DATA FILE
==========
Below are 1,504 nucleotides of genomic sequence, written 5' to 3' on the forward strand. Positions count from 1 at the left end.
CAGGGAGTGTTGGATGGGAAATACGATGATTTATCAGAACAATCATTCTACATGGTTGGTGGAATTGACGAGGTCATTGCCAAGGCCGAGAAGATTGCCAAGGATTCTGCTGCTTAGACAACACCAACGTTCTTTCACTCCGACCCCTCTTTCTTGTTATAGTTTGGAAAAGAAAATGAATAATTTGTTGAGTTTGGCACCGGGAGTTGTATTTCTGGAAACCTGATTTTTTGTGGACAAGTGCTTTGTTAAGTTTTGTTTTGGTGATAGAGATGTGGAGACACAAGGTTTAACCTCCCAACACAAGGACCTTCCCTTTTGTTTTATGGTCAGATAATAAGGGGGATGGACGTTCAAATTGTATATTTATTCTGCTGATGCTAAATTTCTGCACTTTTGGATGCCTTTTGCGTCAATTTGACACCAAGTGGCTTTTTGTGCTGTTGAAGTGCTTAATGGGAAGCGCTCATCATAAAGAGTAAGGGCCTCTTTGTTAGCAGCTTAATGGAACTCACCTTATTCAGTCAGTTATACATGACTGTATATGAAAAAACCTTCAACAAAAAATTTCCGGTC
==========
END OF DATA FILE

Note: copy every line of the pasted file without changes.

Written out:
Below are 1,504 nucleotides of genomic sequence, written 5' to 3' on the forward strand. Positions count from 1 at the left end.
CAGGGAGTGTTGGATGGGAAATACGATGATTTATCAGAACAATCATTCTACATGGTTGGTGGAATTGACGAGGTCATTGCCAAGGCCGAGAAGATTGCCAAGGATTCTGCTGCTTAGACAACACCAACGTTCTTTCACTCCGACCCCTCTTTCTTGTTATAGTTTGGAAAAGAAAATGAATAATTTGTTGAGTTTGGCACCGGGAGTTGTATTTCTGGAAACCTGATTTTTTGTGGACAAGTGCTTTGTTAAGTTTTGTTTTGGTGATAGAGATGTGGAGACACAAGGTTTAACCTCCCAACACAAGGACCTTCCCTTTTGTTTTATGGTCAGATAATAAGGGGGATGGACGTTCAAATTGTATATTTATTCTGCTGATGCTAAATTTCTGCACTTTTGGATGCCTTTTGCGTCAATTTGACACCAAGTGGCTTTTTGTGCTGTTGAAGTGCTTAATGGGAAGCGCTCATCATAAAGAGTAAGGGCCTCTTTGTTAGCAGCTTAATGGAACTCACCTTATTCAGTCAGTTATACATGACTGTATATGAAAAAACCTTCAACAAAAAATTTCCGGTC